If you send documents directly via a public Wi-Fi network, that is just what any hacker targeting you has been waiting for. You might just as well use a projector to display the contents of your laptop on a screen.
Hackers can also quickly lure their victims into a trap using a trustworthy sounding Wi-Fi network. Anyone setting up a Wi-Fi network can choose its name freely. Just because it is called “O2 Hotspot” does not guarantee that O2 is behind it.
An open Wi-Fi network enables everybody within range to read all your data. Even a password-protected Wi-Fi network is not secure. Anyone logged into the same Wi-Fi network can still read your data.
You should therefore only ever transfer encrypted data.
There are two methods for doing this:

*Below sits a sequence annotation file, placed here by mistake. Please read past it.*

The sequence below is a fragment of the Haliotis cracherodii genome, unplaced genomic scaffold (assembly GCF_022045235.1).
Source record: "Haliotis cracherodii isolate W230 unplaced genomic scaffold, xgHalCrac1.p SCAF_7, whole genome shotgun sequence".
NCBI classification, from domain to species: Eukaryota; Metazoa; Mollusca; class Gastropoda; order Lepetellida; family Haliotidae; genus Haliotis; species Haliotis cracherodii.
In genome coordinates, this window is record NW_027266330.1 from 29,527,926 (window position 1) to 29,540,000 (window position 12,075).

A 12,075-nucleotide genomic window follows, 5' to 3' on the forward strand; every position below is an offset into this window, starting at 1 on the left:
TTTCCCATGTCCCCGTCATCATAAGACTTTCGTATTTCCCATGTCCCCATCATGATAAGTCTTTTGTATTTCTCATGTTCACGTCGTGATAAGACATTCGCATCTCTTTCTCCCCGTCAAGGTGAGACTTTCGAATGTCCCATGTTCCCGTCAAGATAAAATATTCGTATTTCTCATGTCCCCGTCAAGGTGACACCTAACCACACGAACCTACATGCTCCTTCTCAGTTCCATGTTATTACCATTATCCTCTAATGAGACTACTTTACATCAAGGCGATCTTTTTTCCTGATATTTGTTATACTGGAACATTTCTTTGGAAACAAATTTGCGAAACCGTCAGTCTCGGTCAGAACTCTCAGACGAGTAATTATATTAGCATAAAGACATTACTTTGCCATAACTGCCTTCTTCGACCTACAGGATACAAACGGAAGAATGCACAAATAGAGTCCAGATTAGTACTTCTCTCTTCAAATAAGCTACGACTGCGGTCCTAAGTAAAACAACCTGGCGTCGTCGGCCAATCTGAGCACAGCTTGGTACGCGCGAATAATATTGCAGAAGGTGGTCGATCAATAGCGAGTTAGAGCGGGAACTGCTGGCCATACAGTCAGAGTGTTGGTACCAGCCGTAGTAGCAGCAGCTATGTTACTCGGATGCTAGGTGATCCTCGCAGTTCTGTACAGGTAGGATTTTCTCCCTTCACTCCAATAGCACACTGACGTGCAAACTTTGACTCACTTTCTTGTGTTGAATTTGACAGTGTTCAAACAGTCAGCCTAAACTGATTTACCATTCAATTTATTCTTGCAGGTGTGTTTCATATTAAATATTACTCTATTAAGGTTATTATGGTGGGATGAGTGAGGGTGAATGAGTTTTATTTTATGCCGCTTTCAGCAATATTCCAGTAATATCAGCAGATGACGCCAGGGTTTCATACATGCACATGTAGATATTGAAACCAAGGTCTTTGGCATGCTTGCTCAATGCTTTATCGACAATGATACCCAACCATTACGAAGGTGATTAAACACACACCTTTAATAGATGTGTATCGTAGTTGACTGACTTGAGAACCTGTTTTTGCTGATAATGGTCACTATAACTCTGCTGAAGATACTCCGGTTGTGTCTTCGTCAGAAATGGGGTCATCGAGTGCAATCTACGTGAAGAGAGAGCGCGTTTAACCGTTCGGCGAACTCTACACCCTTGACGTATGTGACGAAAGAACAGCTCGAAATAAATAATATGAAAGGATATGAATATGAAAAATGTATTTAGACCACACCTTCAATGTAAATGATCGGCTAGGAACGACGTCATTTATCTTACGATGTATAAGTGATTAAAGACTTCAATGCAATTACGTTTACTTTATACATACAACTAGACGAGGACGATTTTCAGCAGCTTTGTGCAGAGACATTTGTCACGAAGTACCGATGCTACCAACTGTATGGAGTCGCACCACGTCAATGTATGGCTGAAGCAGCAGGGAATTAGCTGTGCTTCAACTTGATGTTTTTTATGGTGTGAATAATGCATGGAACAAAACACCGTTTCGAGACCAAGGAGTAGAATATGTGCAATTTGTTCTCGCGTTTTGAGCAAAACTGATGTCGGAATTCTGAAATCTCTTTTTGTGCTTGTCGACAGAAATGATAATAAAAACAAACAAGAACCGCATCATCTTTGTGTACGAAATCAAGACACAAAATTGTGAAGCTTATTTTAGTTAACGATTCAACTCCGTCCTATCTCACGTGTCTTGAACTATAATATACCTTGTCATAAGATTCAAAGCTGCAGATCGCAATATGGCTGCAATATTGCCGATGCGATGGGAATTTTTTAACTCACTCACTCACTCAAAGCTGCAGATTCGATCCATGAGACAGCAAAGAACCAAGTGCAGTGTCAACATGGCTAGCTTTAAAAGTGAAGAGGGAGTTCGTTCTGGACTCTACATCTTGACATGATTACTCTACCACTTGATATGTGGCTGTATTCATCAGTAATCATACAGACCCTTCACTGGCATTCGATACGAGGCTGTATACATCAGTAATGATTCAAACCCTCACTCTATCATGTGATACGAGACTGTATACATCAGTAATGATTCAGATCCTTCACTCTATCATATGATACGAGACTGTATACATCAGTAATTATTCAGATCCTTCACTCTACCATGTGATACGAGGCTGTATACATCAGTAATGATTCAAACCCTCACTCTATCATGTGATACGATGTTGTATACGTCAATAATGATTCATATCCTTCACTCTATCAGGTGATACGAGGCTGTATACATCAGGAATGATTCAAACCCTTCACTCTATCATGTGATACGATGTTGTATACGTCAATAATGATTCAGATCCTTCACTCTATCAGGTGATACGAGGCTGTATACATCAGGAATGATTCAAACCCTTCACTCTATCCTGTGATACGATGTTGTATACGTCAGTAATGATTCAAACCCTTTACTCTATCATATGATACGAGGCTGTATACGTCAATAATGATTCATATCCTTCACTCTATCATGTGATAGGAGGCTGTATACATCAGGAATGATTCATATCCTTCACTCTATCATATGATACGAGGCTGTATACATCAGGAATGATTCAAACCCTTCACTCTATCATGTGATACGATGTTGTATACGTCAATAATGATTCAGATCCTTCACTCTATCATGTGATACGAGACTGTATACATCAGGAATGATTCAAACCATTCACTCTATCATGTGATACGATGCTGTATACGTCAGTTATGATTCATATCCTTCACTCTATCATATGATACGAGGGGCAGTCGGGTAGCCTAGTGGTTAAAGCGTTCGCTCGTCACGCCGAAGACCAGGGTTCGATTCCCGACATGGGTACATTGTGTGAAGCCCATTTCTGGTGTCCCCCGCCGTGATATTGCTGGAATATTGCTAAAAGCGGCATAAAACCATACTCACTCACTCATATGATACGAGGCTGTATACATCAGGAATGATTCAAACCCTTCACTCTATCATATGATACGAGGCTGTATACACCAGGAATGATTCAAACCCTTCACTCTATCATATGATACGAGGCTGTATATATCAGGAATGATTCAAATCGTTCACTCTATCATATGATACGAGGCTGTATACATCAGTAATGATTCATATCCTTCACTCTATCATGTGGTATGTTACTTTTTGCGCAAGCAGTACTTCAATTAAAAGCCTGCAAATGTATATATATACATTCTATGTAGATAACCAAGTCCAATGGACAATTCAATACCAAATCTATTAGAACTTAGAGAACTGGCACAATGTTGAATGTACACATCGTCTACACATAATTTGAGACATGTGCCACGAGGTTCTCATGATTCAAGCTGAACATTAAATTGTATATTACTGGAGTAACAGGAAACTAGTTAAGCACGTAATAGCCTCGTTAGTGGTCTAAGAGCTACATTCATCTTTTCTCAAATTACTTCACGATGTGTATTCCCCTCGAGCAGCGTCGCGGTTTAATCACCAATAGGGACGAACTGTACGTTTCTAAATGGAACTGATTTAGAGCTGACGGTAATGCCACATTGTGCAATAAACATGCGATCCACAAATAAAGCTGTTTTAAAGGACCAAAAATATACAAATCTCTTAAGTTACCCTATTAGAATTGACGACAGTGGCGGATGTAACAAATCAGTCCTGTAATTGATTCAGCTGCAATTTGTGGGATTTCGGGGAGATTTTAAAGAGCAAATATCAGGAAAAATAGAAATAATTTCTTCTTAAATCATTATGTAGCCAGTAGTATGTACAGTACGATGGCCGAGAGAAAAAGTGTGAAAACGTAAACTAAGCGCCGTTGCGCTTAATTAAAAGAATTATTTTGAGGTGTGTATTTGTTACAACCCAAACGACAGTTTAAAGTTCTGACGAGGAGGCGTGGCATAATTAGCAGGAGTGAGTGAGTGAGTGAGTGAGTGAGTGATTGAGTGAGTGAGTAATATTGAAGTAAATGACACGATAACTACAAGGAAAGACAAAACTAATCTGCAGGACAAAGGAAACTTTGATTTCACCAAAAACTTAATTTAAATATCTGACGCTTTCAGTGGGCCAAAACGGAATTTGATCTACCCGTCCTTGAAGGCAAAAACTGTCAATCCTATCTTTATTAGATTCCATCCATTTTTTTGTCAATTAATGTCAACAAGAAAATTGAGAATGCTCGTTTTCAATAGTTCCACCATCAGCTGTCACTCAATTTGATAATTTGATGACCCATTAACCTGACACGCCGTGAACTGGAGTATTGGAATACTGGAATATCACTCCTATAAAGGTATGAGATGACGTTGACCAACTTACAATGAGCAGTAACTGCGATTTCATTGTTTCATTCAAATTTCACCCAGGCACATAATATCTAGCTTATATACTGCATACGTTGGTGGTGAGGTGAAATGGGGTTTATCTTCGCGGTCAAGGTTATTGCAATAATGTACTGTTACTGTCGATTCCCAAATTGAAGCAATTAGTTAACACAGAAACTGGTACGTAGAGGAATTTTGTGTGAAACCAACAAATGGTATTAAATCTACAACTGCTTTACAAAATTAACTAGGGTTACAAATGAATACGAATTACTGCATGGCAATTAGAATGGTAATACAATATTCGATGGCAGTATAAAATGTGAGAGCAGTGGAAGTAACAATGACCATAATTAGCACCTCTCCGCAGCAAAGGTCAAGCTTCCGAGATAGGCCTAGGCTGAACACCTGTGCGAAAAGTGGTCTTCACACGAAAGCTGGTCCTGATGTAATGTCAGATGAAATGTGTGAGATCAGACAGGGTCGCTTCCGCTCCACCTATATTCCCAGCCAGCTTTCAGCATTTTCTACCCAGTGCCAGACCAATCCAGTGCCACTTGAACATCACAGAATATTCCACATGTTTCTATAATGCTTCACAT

In addition to the actual Internet connection, a second encrypted connection is established to the company network via a so-called VPN (Virtual Private Network), before data can be transmitted. This enables you to use any Wi-Fi network securely.
ATTENTION: A VPN only protects your data en route from your cell phone or computer to the company. This is usually sufficient for in-house communication.
2. SSL encryption
More and more websites – including all major US Internet services – are now encrypting the data they exchange with you via SSL. If you see a small, often green, closed padlock in your browser window, this means that all data you input to this website is not visible to outsiders.
ATTENTION: Unfortunately, cell phone apps or computer programs are often not encrypted via SSL. So, when you use your cell phone to log in to a public Wi-Fi network, it may be that everyone can read the name and password of your email account. Unfortunately, you cannot see that yourself.
If you want to avoid a cyber attack we warn you from this and other stuff in our online course ”IT-Security for employees”.
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